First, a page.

The Congressional Budget Office (CBO) has released this preliminary analysis of the proposal by Senators Lindsey Graham and Bill Cassidy to repeal and replace the Affordable Care Act (ACA), concluding that millions of Americans would lose their health insurance coverage under the bill. The CBO explains:
“The reduction in the number of insured people relative to the number under current law would result from three main causes. First, enrollment in Medicaid would be substantially lower because of large reductions in federal funding for that program. Second, enrollment in nongroup coverage would be lower because of reductions in subsidies for it. Third, enrollment in all types of health insurance would be lower because penalties for not having insurance would be repealed.”
Since the bill shifts significant responsibility to the states for designing their Medicaid programs through block grants, and for their health insurance marketplaces with much more flexibility to change the current national standards established by the ACA, the CBO has not had the time to analyze or estimate the impacts on these complex, potential state-level decisions. For example, the CBO could project that states that have expanded Medicaid under the ACA are more likely to try to use both their Medicaid programs and their health insurance marketplaces to maintain coverage for those currently insured, including establishing state-based subsidies for premiums and cost-sharing. However, states may be limited in what they can do because the amount of federal funding for Medicaid under the new block grants and for their health insurance marketplaces is capped and limited.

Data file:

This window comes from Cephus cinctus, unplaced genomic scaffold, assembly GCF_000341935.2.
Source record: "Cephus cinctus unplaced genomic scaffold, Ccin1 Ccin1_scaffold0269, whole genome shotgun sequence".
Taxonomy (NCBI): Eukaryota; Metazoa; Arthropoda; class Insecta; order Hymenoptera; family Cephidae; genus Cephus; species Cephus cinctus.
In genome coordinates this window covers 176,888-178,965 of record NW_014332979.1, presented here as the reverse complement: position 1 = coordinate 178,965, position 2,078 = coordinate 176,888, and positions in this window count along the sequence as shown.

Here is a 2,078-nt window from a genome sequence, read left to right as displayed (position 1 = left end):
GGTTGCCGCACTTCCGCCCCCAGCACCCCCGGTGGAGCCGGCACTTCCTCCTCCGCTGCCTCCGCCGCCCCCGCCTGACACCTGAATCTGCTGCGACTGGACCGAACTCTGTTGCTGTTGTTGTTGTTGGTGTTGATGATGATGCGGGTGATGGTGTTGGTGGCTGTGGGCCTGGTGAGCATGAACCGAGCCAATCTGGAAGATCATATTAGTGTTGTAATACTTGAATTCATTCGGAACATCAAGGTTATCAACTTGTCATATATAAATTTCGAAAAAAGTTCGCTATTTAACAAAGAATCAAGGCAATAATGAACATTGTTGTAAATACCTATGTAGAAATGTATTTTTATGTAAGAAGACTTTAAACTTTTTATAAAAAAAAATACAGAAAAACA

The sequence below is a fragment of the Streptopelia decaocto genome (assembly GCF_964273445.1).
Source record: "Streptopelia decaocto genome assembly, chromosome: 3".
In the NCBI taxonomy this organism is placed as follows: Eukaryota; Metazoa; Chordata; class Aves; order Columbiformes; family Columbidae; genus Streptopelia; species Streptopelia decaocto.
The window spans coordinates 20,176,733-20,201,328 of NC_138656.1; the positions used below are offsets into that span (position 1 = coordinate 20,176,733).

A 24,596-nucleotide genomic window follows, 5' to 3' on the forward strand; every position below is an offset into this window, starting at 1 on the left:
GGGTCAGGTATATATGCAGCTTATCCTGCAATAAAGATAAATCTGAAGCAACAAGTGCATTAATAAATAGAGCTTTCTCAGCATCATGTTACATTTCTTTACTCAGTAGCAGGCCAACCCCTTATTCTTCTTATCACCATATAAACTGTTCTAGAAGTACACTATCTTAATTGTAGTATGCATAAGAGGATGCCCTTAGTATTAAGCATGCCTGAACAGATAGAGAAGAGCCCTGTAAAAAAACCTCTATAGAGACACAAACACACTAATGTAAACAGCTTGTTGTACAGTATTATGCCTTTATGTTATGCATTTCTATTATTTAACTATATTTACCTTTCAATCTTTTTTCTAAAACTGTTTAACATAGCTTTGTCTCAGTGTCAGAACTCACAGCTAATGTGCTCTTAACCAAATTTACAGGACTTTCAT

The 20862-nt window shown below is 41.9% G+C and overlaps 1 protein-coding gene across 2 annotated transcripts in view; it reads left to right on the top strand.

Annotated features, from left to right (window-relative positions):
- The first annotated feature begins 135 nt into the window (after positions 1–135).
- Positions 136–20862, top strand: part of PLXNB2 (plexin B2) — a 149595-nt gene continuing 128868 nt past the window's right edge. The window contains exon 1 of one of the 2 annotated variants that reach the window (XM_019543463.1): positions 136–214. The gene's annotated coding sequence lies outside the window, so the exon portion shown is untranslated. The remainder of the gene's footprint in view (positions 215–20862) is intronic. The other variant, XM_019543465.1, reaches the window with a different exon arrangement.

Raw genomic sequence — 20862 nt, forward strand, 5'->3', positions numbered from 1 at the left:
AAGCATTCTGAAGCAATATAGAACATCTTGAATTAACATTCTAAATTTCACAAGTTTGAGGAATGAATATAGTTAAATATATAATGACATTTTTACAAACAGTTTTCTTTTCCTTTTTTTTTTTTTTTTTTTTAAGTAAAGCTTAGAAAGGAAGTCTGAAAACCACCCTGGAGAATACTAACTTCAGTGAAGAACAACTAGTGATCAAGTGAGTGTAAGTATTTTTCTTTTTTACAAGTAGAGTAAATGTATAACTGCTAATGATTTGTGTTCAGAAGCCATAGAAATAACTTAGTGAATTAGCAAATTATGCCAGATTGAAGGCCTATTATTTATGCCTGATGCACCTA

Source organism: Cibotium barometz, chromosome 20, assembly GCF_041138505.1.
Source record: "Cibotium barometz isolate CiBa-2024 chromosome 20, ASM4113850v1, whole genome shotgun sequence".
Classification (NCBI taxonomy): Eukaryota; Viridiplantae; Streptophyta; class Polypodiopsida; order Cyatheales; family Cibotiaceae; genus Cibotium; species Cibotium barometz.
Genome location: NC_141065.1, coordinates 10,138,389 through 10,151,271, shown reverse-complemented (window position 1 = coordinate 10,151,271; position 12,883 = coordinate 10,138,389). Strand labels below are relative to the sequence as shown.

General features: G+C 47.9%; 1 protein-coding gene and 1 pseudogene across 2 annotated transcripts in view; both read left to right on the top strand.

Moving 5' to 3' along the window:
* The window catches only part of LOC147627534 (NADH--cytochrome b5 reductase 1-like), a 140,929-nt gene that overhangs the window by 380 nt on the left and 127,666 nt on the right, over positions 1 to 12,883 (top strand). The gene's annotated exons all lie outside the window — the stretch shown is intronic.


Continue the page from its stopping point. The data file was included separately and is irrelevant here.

Considering the caps on federal Medicaid funding and the limited amount of federal assistance for the marketplaces, the CBO does preliminarily conclude that the number of uninsured will increase, that the average amount of health insurance premiums will increase, and that the scope of health insurance benefits will decreases (since states can waive the “essential health benefits” required by the ACA).
Here is the text of the proposed bill analyzed by the CBO (at least two other versions of the bill have been circulated):
Since this bill would use the federal budget reconciliation process to repeal and replace the ACA, it must be voted on before the end of this year’s federal fiscal year, or this Saturday September 30. Republican Senators Rand Paul, John McCain, and Susan Collins have announced their opposition to the proposal, which means that whether the Senate even votes on the bill this week remains uncertain.